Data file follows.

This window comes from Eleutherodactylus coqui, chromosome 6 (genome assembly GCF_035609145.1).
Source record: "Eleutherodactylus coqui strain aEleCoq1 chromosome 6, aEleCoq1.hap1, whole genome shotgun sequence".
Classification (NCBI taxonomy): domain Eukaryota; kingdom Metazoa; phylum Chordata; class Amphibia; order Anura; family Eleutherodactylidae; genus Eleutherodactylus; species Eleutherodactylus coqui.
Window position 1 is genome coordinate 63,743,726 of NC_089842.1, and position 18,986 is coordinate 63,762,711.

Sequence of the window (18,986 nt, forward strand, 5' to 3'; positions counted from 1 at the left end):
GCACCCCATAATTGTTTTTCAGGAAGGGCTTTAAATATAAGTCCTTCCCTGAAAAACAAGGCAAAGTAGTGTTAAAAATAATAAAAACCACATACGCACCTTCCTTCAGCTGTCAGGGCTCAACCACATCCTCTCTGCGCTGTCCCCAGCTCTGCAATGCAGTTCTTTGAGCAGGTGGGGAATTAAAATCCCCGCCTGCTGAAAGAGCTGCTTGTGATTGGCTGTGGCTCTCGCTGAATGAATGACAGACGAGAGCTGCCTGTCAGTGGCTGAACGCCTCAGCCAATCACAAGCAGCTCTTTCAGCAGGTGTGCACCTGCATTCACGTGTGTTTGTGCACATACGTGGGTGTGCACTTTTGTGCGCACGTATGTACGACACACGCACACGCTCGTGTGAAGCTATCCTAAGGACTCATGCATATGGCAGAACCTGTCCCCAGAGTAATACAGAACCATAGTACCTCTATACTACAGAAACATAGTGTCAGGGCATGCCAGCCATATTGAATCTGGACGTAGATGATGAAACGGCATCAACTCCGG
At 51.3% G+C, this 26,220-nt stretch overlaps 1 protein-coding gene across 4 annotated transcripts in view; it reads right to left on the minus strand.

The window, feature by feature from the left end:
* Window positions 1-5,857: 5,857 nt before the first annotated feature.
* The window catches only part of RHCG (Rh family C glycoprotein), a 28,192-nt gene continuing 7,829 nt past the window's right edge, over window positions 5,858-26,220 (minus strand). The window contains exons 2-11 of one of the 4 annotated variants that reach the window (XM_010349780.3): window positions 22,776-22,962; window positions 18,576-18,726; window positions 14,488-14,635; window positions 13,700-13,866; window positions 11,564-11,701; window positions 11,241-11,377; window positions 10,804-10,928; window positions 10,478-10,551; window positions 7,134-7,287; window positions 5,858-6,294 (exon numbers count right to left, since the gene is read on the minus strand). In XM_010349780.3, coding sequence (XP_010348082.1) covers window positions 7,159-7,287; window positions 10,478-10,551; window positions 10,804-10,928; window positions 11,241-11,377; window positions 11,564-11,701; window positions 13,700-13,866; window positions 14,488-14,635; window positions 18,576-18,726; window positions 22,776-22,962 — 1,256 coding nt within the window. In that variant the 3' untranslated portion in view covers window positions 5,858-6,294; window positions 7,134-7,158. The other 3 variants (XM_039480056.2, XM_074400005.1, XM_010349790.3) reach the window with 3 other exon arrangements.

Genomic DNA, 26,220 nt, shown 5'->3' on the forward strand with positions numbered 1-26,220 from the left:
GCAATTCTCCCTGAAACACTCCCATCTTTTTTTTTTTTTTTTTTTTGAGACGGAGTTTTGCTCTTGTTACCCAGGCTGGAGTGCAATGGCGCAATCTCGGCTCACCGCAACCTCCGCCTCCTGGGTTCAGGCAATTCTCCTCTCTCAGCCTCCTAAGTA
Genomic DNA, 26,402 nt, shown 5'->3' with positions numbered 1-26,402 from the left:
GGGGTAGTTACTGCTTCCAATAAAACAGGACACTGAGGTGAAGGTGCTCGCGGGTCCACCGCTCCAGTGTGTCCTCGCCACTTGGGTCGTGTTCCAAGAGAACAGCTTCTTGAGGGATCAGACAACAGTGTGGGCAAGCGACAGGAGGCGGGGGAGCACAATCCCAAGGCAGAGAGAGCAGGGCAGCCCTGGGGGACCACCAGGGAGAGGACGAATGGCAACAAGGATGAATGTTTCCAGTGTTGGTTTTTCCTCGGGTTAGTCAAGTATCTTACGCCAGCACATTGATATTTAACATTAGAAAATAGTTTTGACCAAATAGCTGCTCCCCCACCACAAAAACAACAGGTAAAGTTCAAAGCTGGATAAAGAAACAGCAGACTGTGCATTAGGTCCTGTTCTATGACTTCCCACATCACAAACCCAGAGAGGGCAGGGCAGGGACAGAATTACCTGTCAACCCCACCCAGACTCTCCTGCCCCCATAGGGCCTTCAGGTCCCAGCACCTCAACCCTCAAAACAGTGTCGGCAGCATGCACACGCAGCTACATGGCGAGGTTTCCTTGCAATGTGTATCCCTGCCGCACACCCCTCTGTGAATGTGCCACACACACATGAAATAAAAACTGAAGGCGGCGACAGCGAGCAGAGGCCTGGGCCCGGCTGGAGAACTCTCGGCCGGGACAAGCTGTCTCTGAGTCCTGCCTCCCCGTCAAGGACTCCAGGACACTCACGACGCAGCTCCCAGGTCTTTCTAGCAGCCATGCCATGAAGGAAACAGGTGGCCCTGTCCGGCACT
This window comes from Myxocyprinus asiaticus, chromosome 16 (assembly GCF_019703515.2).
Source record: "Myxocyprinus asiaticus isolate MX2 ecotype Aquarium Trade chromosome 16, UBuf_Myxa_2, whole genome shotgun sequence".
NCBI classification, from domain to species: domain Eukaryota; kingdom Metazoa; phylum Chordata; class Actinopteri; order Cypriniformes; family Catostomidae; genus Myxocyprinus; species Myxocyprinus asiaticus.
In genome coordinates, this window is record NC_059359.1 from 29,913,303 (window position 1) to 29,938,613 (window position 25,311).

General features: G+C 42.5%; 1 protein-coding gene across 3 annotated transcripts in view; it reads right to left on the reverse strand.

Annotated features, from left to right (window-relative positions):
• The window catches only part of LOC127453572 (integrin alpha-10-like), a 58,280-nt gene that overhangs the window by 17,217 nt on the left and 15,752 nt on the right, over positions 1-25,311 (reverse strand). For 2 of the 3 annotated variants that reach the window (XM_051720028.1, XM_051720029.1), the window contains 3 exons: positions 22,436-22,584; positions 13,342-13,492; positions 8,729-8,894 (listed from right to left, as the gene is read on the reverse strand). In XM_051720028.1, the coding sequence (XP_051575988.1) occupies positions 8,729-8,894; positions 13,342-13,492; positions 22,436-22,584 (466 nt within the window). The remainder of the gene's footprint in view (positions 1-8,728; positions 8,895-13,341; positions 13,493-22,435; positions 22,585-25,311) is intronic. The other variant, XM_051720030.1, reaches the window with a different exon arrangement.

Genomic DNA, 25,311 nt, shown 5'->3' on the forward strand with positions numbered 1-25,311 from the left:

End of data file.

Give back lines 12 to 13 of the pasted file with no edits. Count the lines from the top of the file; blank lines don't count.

GCAATTCTCCCTGAAACACTCCCATCTTTTTTTTTTTTTTTTTTTTGAGACGGAGTTTTGCTCTTGTTACCCAGGCTGGAGTGCAATGGCGCAATCTCGGCTCACCGCAACCTCCGCCTCCTGGGTTCAGGCAATTCTCCTCTCTCAGCCTCCTAAGTA
Genomic DNA, 26,402 nt, shown 5'->3' with positions numbered 1-26,402 from the left: